Winston-Salem Journal. Aug. 2, 2021.
Editorial: NC COVID messages are dangerously misleading
Even as a deadly pandemic refuses to let go, some are still willfully spreading misinformation about it to make money and win votes.
For Exhibit A, see Fox News, which, despite some recent slight backpedaling, is still pushing distorted assertions that endanger its own viewers, a majority of whom are in the high-risk, over-65 age group.
Closer to home, the most powerful politician in North Carolina, who earlier this year extolled the virtue of vaccinations in a bipartisan PSA, now has sent out a fundraising email that not only questions the latest directive from the Centers for Disease Control and Prevention on mask use, but ridicules it.
In the emailed appeal, state Senate leader Phil Berger, an Eden Republican, says:
“Yesterday the CDC announced everyone, including vaccinated individuals, should wear masks in indoor settings. Of course, the CDC also says you shouldn’t eat raw cookie dough, but we ignore that advice.”
A state GOP official attempted to explain that the email’s subject line was a mistake.
It shouldn’t have said, “CDC issues new guidelines to ignore,” N.C. GOP Senate Republican Caucus Political Leader Dylan Watts told The News & Observer of Raleigh. “... I think the headline probably should have said CDC issued new guidelines; people will ignore it.”
But that line is hardly the only problem with the email; its actual message is worse.
The email says: “This decision isn’t about science. It’s about Left-Wing bureaucrats playing political games and trying to control Americans (sic) lives. Dr. Fauci, our public health officials and the media just can’t stand people making decisions they don’t approve of.”
Berger goes on to congratulate himself for leading the fight against “executive overreach” (in a General Assembly that’s notorious for legislative overreach). But he needs “your help” (translation: your money) to continue the struggle. Etc., etc.
As COVID infections continue their troubling resurgence, this is not helpful. In fact, it’s irresponsible. And dangerous. There are lives in the balance.
And remember, it comes from someone who knows better. As recently as April, Berger took part in a bipartisan video encouraging North Carolinians to get vaccinated. He was as right then as he’s dead wrong today.
The taste we’ve gotten of life as we once knew it is in serious jeopardy if Americans don’t heed the advice of medical experts.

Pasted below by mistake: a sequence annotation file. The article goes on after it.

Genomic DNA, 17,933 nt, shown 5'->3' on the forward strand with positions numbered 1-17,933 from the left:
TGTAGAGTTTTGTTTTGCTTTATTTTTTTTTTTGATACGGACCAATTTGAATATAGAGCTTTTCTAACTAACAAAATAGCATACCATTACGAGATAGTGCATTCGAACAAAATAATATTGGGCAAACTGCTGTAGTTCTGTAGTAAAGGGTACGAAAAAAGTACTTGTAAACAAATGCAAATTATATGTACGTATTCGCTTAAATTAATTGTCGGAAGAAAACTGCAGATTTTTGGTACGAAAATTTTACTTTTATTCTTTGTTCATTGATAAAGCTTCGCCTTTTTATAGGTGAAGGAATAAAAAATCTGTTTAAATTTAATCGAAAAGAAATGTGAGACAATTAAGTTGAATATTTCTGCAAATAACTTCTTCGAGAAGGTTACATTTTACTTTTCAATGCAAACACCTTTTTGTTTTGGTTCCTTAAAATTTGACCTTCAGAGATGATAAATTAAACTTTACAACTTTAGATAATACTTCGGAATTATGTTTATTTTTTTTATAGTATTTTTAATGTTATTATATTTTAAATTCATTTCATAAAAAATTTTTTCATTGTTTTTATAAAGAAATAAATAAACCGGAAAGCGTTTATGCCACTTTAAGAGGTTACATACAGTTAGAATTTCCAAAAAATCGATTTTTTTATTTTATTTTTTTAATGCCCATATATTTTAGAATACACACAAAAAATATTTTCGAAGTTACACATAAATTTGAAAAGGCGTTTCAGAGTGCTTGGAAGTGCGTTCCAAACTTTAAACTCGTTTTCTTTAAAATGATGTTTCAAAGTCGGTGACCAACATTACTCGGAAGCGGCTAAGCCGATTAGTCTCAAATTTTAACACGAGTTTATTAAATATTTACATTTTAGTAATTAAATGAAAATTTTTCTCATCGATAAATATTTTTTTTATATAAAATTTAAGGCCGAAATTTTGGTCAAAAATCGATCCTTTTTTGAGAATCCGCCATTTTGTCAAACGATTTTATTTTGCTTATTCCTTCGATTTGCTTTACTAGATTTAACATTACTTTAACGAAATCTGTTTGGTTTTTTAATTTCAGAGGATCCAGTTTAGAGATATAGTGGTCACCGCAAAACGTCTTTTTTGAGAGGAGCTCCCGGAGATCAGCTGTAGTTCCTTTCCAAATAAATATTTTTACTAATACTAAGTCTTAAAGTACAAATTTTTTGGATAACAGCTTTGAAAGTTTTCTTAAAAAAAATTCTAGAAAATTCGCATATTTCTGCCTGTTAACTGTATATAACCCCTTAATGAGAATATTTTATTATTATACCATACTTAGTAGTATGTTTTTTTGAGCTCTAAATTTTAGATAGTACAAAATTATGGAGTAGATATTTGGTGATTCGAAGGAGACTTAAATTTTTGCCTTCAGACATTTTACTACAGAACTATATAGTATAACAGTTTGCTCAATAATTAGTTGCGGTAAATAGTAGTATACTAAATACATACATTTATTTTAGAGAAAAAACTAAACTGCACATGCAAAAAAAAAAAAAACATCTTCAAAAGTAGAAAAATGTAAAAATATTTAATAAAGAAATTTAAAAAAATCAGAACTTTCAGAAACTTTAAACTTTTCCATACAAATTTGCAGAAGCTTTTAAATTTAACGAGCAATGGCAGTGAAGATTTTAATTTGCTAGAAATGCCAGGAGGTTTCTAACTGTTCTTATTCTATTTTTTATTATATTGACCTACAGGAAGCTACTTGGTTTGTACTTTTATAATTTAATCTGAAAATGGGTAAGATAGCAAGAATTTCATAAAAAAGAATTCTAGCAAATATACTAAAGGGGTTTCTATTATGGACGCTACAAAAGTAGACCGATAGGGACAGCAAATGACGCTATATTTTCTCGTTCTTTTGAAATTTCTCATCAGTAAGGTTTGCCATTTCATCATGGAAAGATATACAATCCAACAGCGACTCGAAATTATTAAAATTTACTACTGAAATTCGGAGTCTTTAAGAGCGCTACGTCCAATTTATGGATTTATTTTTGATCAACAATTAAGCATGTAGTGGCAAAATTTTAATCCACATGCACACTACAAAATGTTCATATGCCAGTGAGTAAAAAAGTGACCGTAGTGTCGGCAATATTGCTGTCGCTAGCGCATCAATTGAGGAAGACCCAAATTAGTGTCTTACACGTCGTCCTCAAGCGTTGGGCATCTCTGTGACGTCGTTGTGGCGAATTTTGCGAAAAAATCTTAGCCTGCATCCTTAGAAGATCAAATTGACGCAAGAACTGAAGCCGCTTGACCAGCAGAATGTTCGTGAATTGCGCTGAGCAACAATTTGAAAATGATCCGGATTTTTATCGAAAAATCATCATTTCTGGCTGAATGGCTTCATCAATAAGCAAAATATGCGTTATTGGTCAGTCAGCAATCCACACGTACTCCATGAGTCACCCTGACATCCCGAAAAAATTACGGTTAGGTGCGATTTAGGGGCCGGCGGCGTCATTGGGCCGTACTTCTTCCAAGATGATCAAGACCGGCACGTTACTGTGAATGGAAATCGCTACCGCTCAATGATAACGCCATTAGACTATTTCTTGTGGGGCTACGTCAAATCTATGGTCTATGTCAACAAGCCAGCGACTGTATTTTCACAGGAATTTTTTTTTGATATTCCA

With vaccinations lagging, the new delta variant is gaining ground. North Carolina health officials reported on Thursday that there had been 3,268 new cases of COVID-19 in the state, the most since February. On Friday, the state Department of Health and Human Services reported 81 new cases and an additional COVID death in Forsyth County.
Berger’s not alone. One of our U.S. senators, Republican Thom Tillis, has sent an email of his own pooh-poohing the CDC’s directives.
“I am deeply concerned that the Biden administration’s contradictory decision will cause even more vaccine hesitancy, giving many Americans the false impression that the vaccines are not as effective as they were originally told,” Tillis said in the Tuesday statement.
The CDC’s advice has changed because circumstances have changed. The delta variant is taking hold because not enough Americans have gotten vaccinated.
And the best ways to cut the variant at its roots — and keep the economy open — are to get vaccinated and wear masks, even if you’ve already been vaccinated.
Tillis, incidentally, is not the most credible messenger on masks. In September 2020, he preached the gospel of wearing masks and then went without one during a function at the Trump White House. Tillis said was sorry — just as he’d said he was sorry the month before, for not wearing a mask during a Trump speech at the White House. In October, Tillis became infected with the virus.
Not to be outdone, GOP Senate candidate Mark Walker of Greensboro chimed in with a tweet protesting the CDC guidelines (“Liberty has a threshold”).
Bottom line: Whom are you going to trust: the CDC and state and local health officials, or a fundraising email from a politician that’s larded with partisan rhetoric?
Charlotte Observer. Aug. 2, 2021.